This lesson for students aged 7–11 is about what energy is, where it comes from, and how it is stored.
Step 1: Engage and elicit
Show the pupils a picture of Saiful and his weighing chair and/or a clip from Saiful’s second Lecture showing the weight of what Saiful ate was different to what he excreted. Pupils think and talk using a concept cartoon to stimulate discussion. Where is the missing 3.5kg? Take all pupil responses without judgement. Question to probe their understanding and concepts around this issue. Allow the pupils to feel the weight of 3.5kg. If Saiful put this much weight on each week, how much would he weigh in a year?
Step 2: Explore the different foods that the pupils eat on a daily basis
Remind the children of all of the food that Saiful weighed for his experiment. Ask the children if they can complete a food diary listing the foods they have eaten over the last 24 hours. Make a class list of some of the foods on the board. Can these foods be grouped?
Remind the children about the different food groups and what they do: Protein, carbohydrates, dairy, fruit & vegetables and sugars & fats. Ask the children if some of these foods are better than others. Provide each group with question stems (what, where, when how, could, why) or a question matrix and encourage the children to come up with some interesting questions to ask each other about their diets. Allow the children some time to interview another pupil about their diet using their questions.
Step 3: Explain. Children begin to show their understanding of different food types and can explain which types of food contain more energy (Kj)
Show the pupils the food label on the PowerPoint. This shows both KJ (kilojoules) and Kcal (kilocalories). Inform them that children need 1000–2000 kcals each depending on age and physical activity.
Watch the video clip of the burning of foods including pork scratchings, etc.
Show the pupils a selection of foods and ask them to make a prediction. Which food will contain the most energy? Provide each child with a food label or a packet/tin of food with a clear food label. Ask them to find how many Kcals their food contains. Ask the children to make an ordered line starting with the most energy (Kj) and going to the least amount of energy (Kj). Repeat with calories. Did the order of food change? Repeat with amounts of carbohydrates, protein, fat etc.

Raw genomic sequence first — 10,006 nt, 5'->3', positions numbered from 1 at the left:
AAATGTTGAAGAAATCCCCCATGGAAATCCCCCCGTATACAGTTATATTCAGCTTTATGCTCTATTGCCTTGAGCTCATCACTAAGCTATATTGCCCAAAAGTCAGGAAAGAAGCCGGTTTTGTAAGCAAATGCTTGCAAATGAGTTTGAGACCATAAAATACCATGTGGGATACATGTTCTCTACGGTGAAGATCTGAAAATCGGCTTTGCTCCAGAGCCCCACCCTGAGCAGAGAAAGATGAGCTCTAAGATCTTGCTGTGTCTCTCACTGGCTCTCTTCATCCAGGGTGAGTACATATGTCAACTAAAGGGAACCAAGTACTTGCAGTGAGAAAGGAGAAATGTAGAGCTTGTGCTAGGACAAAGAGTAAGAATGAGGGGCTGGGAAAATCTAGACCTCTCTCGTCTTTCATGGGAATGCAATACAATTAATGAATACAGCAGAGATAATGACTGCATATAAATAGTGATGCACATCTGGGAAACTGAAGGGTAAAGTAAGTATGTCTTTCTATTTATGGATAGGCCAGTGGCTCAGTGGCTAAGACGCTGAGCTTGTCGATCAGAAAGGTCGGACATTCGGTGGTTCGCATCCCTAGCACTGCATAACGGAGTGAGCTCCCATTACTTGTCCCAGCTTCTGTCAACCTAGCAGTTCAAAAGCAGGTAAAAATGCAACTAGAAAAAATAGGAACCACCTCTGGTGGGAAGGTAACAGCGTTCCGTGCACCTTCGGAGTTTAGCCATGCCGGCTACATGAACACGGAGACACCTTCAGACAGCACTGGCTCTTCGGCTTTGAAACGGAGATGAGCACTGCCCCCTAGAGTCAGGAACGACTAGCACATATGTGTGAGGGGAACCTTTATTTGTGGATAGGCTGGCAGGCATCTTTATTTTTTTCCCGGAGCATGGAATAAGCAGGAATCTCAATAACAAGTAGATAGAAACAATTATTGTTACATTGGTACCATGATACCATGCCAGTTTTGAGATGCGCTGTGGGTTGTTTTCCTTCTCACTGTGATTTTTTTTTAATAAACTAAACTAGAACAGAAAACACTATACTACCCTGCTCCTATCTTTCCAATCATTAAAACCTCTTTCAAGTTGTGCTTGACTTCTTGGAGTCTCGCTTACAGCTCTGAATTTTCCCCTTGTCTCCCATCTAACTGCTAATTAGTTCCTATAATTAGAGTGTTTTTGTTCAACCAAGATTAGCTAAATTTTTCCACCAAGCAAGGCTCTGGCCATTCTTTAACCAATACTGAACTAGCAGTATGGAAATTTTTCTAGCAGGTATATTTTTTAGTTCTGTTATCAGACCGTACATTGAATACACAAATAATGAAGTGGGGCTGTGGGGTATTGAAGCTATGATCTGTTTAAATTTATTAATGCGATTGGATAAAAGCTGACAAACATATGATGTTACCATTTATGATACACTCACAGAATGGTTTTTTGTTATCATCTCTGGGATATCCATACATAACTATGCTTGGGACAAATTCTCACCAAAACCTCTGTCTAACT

Ask the children after this activity which type of foods contain the most energy/Kcals. Ask the children what would happen if we ate more than our bodies could use? Could we store it for later? Tell the children that is exactly what our bodies are designed to do. We store unused energy/food as fat.
Step 4: Explore. Humans cannot create their own food. They have to eat animals and/or plants. Where do other animals and plants get their food from?
Check pupil understanding about where a beef burger or bacon etc. comes from. Watch the clip from the CHRISTMAS LECTURES of the food chain. This food chain started with a plant that grows in water (plankton). Do all food chains start with a plant? Can the children identify any food chains they believe that don’t?
Give each child a picture card (from a range of plants, animals and humans) ask the children to circulate the room until they find another pupil with a picture card that they can eat. Continue until a food chain has been made.
What do plants eat? Introduce pupils to the idea that plants make their own food and that they use the sun to do this.
To round off this lesson ask draw together a plenary discussion about whether the children, from what they have learnt, think that ultimately if all food chains start with plants, whether that makes humans solar powered? Discuss their thoughts on this.
The underpinning big idea
What is energy and where does it come from? How can we best make use of it, and how can we store energy to use later on?
Children will be able to work scientifically by:
Children will learn to:
View the full CHRISTMAS LECTURES, 'Supercharged: Fuelling the future', on the Ri Channel: richannel.org/christmas-lectures
Primary resources produced by the University of Manchester's Science & Engineering Education Research and Innovation Hub and the Primary Science Teaching Trust.